Restoring the Grand Staircase-Escalante National Monument to its size and boundaries as they existed prior to December 4, 2017, will ensure that this exceptional and inimitable landscape filled with an unparalleled diversity of resources will be properly protected and will continue to provide the living laboratory that has produced so many dramatic discoveries in the first quarter century of its existence. Given the unique nature of the objects identified across the Grand Staircase-Escalante landscape, the threat of damage and destruction to those objects, and the current inadequate protection they are afforded, a reservation of this size is the smallest area compatible with the proper care and management of the objects of historic and scientific interest named in this proclamation and Proclamation 6920.

The entire Grand Staircase-Escalante landscape — stretching from Skutumpah Terrace and the escarpments of the Grand Staircase in the west, Nipple Bench, Smoky Mountain, the Burning Hills, Grand Bench, the East and West Clark Benches, and Buckskin Mountain in the south, the Hole-in-the-Rock Trail that runs through the Escalante Desert, Upper Escalante Canyons, and Circle Cliffs in the northeast, and Alvey Wash and the Blues in the north — is an object of historic and scientific interest requiring protection under the Antiquities Act.  There are innumerable objects of historic or scientific interest within this extraordinary landscape.  Some of the objects are also sacred to Tribal Nations, rare, fragile, or vulnerable to vandalism and theft, or are dangerous to visit and, therefore, revealing their specific names and locations could pose a danger to the objects or the public.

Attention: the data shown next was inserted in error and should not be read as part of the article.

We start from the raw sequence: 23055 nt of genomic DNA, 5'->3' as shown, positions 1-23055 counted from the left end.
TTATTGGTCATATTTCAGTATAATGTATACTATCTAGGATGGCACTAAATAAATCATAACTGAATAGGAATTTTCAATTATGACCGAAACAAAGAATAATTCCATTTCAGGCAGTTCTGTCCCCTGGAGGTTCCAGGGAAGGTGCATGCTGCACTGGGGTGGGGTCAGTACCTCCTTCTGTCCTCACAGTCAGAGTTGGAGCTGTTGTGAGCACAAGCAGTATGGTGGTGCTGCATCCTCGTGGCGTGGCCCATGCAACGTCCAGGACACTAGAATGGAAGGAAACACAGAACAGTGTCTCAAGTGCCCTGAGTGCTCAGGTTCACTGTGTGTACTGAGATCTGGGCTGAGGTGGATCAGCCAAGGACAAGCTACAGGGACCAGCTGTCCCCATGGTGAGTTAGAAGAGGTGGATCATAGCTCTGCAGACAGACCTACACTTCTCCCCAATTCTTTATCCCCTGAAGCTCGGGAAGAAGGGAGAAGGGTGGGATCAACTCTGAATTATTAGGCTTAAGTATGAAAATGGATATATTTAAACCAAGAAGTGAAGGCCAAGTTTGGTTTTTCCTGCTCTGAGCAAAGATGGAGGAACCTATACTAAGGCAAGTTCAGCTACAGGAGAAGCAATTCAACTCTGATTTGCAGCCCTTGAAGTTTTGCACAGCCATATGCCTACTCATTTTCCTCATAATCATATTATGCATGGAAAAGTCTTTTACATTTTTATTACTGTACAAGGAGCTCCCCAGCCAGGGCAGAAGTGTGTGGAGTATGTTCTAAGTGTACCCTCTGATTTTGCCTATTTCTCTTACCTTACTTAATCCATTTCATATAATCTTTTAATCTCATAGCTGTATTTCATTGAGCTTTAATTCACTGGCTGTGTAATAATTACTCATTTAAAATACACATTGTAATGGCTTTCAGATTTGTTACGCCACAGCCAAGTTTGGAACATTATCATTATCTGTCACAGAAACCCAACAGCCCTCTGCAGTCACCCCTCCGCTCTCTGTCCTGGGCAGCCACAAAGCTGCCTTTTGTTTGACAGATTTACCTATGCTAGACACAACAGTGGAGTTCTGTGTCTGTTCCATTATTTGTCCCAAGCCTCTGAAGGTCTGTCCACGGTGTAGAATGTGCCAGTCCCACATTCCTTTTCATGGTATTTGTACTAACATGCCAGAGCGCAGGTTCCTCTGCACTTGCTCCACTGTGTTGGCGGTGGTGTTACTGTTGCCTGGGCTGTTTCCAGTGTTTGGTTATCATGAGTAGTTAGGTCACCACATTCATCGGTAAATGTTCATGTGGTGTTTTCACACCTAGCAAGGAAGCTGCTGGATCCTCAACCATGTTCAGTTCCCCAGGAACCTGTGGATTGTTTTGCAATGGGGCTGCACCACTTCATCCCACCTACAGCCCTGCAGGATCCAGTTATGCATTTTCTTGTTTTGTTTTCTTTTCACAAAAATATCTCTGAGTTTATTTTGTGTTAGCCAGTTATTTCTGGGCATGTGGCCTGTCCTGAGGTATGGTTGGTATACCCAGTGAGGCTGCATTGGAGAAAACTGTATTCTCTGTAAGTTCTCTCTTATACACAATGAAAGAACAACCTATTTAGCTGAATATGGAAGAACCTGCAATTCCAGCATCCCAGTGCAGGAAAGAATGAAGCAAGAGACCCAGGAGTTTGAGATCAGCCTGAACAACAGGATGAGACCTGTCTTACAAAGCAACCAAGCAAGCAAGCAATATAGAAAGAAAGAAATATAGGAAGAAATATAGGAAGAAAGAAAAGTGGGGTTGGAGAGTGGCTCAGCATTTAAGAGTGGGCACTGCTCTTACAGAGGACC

High, rugged, and remote, the vast and austere Grand Staircase-Escalante landscape is characterized by bold plateaus and multihued cliffs that run for distances that defy human perspective.  It is also home to world-famous slot canyons that are so deep and narrow that sunlight almost never penetrates their ultimate depths, and pools of numbingly cold water remain throughout the hottest months.  Despite being the last place in the contiguous United States to be mapped and remaining a remote and primitive landscape to this day, the Grand Staircase-Escalante area has a long and dignified human history.  The landscape teems with evidence of the efforts expended by both indigenous people and…